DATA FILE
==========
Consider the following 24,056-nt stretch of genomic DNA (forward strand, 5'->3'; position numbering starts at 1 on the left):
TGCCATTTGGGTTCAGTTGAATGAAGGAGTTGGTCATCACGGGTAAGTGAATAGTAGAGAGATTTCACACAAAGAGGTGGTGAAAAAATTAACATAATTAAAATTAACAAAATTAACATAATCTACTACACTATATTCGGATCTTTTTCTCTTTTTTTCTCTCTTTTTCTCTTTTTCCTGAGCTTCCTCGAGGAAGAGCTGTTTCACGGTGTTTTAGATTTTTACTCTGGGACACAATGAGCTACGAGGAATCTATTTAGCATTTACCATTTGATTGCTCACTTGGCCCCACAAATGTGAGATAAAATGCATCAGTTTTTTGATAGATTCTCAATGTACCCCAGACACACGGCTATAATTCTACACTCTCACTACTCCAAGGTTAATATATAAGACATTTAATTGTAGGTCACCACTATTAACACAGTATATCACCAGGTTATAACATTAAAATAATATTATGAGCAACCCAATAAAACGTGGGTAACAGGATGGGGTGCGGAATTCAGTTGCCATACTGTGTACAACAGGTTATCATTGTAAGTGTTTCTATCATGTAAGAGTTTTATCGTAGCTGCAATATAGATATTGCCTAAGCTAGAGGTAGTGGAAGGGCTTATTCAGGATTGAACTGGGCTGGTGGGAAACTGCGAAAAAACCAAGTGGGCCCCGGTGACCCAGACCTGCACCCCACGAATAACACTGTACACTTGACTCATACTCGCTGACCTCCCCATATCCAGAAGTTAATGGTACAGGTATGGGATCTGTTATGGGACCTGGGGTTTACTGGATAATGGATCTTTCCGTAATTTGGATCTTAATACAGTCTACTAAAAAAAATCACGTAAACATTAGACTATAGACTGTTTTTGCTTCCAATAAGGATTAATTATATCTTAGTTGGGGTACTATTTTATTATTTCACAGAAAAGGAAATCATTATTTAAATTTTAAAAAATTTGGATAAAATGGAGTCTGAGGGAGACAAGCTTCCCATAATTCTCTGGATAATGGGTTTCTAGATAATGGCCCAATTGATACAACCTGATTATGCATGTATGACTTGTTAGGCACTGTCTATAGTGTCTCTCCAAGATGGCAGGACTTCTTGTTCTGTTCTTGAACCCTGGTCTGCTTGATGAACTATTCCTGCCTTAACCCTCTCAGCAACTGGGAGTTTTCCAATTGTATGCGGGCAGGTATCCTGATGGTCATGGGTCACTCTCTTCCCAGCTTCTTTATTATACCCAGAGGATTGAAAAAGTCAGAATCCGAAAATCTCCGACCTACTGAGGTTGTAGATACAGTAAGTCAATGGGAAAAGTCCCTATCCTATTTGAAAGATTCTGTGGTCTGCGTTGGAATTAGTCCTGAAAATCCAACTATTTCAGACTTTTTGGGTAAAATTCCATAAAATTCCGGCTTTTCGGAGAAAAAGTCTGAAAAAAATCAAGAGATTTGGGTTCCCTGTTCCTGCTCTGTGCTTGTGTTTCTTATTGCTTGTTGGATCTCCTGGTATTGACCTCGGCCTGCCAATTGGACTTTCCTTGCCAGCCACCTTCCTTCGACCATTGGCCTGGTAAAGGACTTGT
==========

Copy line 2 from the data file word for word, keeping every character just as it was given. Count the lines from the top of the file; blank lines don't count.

TGCCATTTGGGTTCAGTTGAATGAAGGAGTTGGTCATCACGGGTAAGTGAATAGTAGAGAGATTTCACACAAAGAGGTGGTGAAAAAATTAACATAATTAAAATTAACAAAATTAACATAATCTACTACACTATATTCGGATCTTTTTCTCTTTTTTTCTCTCTTTTTCTCTTTTTCCTGAGCTTCCTCGAGGAAGAGCTGTTTCACGGTGTTTTAGATTTTTACTCTGGGACACAATGAGCTACGAGGAATCTATTTAGCATTTACCATTTGATTGCTCACTTGGCCCCACAAATGTGAGATAAAATGCATCAGTTTTTTGATAGATTCTCAATGTACCCCAGACACACGGCTATAATTCTACACTCTCACTACTCCAAGGTTAATATATAAGACATTTAATTGTAGGTCACCACTATTAACACAGTATATCACCAGGTTATAACATTAAAATAATATTATGAGCAACCCAATAAAACGTGGGTAACAGGATGGGGTGCGGAATTCAGTTGCCATACTGTGTACAACAGGTTATCATTGTAAGTGTTTCTATCATGTAAGAGTTTTATCGTAGCTGCAATATAGATATTGCCTAAGCTAGAGGTAGTGGAAGGGCTTATTCAGGATTGAACTGGGCTGGTGGGAAACTGCGAAAAAACCAAGTGGGCCCCGGTGACCCAGACCTGCACCCCACGAATAACACTGTACACTTGACTCATACTCGCTGACCTCCCCATATCCAGAAGTTAATGGTACAGGTATGGGATCTGTTATGGGACCTGGGGTTTACTGGATAATGGATCTTTCCGTAATTTGGATCTTAATACAGTCTACTAAAAAAAATCACGTAAACATTAGACTATAGACTGTTTTTGCTTCCAATAAGGATTAATTATATCTTAGTTGGGGTACTATTTTATTATTTCACAGAAAAGGAAATCATTATTTAAATTTTAAAAAATTTGGATAAAATGGAGTCTGAGGGAGACAAGCTTCCCATAATTCTCTGGATAATGGGTTTCTAGATAATGGCCCAATTGATACAACCTGATTATGCATGTATGACTTGTTAGGCACTGTCTATAGTGTCTCTCCAAGATGGCAGGACTTCTTGTTCTGTTCTTGAACCCTGGTCTGCTTGATGAACTATTCCTGCCTTAACCCTCTCAGCAACTGGGAGTTTTCCAATTGTATGCGGGCAGGTATCCTGATGGTCATGGGTCACTCTCTTCCCAGCTTCTTTATTATACCCAGAGGATTGAAAAAGTCAGAATCCGAAAATCTCCGACCTACTGAGGTTGTAGATACAGTAAGTCAATGGGAAAAGTCCCTATCCTATTTGAAAGATTCTGTGGTCTGCGTTGGAATTAGTCCTGAAAATCCAACTATTTCAGACTTTTTGGGTAAAATTCCATAAAATTCCGGCTTTTCGGAGAAAAAGTCTGAAAAAAATCAAGAGATTTGGGTTCCCTGTTCCTGCTCTGTGCTTGTGTTTCTTATTGCTTGTTGGATCTCCTGGTATTGACCTCGGCCTGCCAATTGGACTTTCCTTGCCAGCCACCTTCCTTCGACCATTGGCCTGGTAAAGGACTTGT